Part Two in a Series
BY DANIEL GAITAN | email@example.com
Sexual orientation and gender identity should not be barriers to quality end of life care.
“What matters most to (LGBT) people is really what matters most to almost everyone: that they’re treated with dignity and have their life experiences, histories and accomplishments acknowledged,” said Tim Vincent, manager of the National Capacity Building Program with the California Prevention Training Center. This month, he delivered a presentation about the aging LGBT community for the Coalition for Compassionate Care of California.
There are 1.75 to four million LGBT seniors in the U.S., a population expected to more than double by 2030, according to the Department of Health and Human Services.
“Many people feel like they can’t be themselves at such a critical juncture of their life,” Vincent said.
He spoke with Life Matters Media after his presentation and gave advice to medical professionals and caregivers working with this community.
Why are many in the LGBT community afraid to show their ‘true selves’ to caregivers or others in nursing homes?
For many seniors, it’s like re-experiencing the traumatic experiences that happened to them over their lives.
They fear the same stigma that was leveled at them in their 30s and 40s. They fear the loss of control, especially when it comes to the way their care is delivered. It is anxiety provoking.
Many older gays and lesbians never married or had children, which makes it difficult for them to find family caregivers. What do they do?
It’s a significant issue, but I think it will and is changing, especially in the last decade. People are having families and children while in same-sex relationships.
But, the group really aging at this point – people in their 50s, 60s, 70s, 80s, 90s – they did not do that.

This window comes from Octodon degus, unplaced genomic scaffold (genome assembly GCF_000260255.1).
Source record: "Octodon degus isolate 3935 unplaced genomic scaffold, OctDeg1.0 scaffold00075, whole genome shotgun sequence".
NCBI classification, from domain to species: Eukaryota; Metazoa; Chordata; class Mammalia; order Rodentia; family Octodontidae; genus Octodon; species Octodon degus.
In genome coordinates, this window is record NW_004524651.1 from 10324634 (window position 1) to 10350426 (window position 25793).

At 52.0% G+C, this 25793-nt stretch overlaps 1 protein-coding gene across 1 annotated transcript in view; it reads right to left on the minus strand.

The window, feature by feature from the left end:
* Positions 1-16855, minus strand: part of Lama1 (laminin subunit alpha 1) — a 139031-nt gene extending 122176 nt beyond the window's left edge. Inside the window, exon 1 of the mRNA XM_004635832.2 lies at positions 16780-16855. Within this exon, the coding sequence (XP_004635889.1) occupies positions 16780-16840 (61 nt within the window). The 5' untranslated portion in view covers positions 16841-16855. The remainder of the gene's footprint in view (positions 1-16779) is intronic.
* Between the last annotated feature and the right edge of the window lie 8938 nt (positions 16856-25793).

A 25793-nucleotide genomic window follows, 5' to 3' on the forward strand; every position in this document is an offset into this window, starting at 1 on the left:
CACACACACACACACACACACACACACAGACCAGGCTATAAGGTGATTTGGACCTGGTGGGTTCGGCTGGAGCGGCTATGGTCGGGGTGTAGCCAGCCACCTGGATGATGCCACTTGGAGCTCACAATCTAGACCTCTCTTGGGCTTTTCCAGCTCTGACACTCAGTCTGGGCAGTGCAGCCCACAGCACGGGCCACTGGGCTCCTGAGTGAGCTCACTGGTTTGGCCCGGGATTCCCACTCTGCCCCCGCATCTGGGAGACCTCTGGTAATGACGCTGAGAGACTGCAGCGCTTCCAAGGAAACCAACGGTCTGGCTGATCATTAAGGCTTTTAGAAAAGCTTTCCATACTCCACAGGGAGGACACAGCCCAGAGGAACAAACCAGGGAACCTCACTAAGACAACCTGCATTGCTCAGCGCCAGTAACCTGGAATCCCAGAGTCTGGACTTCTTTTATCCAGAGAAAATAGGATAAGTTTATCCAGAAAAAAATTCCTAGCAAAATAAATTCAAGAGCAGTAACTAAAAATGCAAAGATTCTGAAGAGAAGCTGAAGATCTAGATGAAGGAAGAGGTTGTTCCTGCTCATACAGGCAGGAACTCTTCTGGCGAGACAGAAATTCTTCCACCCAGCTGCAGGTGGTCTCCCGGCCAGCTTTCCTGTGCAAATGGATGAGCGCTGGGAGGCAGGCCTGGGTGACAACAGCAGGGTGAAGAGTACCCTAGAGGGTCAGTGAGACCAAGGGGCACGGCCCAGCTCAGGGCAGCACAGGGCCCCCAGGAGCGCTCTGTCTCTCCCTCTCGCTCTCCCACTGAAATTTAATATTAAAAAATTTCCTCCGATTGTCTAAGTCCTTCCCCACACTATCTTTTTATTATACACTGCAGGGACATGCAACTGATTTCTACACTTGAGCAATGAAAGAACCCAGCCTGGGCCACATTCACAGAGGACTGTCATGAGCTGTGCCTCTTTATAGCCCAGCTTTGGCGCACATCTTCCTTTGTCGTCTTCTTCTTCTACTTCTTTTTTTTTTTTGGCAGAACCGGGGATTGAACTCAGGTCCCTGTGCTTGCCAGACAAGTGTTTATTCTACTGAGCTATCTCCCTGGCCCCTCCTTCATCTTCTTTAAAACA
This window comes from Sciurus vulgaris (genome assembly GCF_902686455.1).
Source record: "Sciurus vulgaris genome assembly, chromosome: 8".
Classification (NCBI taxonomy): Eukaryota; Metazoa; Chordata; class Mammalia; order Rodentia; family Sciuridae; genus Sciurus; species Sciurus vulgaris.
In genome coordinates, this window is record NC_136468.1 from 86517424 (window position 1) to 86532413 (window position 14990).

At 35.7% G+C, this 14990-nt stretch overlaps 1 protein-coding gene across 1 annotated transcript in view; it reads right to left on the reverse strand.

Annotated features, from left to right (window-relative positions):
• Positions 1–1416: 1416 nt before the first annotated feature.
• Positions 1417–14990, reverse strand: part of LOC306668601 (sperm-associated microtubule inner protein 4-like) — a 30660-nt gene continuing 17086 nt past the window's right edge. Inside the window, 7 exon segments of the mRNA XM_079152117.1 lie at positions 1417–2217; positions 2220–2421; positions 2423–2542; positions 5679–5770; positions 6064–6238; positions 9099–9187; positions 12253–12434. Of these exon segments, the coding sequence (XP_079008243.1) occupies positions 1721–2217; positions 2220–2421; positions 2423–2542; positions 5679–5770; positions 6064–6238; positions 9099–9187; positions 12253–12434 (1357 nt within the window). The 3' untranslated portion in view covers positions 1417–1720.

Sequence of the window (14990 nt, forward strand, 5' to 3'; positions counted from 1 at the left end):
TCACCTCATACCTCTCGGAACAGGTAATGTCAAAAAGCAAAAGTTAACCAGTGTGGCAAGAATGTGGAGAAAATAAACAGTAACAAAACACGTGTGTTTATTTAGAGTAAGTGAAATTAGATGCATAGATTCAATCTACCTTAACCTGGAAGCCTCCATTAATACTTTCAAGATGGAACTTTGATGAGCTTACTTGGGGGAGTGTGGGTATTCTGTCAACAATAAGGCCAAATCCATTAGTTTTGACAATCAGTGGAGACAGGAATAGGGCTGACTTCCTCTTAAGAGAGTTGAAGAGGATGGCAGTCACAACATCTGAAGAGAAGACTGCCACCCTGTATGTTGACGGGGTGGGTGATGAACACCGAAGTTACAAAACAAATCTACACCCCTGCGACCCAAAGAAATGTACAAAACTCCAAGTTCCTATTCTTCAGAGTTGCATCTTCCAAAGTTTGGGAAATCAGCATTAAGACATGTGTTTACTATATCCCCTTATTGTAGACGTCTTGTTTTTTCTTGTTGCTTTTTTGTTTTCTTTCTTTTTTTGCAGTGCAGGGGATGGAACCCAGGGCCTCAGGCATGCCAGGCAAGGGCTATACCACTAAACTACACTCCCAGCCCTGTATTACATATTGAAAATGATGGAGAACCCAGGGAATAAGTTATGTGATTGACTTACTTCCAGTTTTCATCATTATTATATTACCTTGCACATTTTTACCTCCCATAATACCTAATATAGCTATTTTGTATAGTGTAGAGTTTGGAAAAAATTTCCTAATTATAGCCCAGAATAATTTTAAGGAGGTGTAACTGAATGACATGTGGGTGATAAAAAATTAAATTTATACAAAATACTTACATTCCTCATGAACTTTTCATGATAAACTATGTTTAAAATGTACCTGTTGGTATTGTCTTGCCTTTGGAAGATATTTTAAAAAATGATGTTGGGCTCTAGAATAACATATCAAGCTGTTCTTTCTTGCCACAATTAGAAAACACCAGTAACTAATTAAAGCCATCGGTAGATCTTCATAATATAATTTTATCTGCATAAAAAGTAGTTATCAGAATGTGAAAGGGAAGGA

We have selected people who become our ‘families of choice.’ Access to people who could be our responsible caregiver is different for many of us who are aging in these communities.
Do transgender people face different challenges in nursing homes?
People who are transgender in nursing homes often wonder what room they will be in or if they can have the name that they want to have, even if it is not their legal name.
It is new territory, so it makes it hard for some to deal with or figure out where to place someone.
It is also hard for some people to understand that they are still sexual beings. Trans issues are newer and less known.
Don’t people nearing death just want to be treated well?
They want to be treated with respect, they want their histories respected, they want to have the people that matter to them around as much as possible, they want to resolve issues to the best of their ability.
For the caregiver, it really takes being able to listen and hear whatever the person is saying and not try to change them. This requires some introspection, really examining our own values and histories.
If you ask people in their 20s and 30s who are LGBT, they are probably not concerned about their end of life. They think they are fine. But people who are older have a whole different experience.
For caregivers, it’s about putting yourself in that place of empathy so you can really give people the best care they deserve.
Vincent runs Advocates 4 Equity, his organization dedicated to building inclusive and supportive services focused on diversity related to sexual orientation and gender identity. Learn more at Advocates4Equity.com
– Image: Transgender senior KrysAnne appears in “Gen Silent.”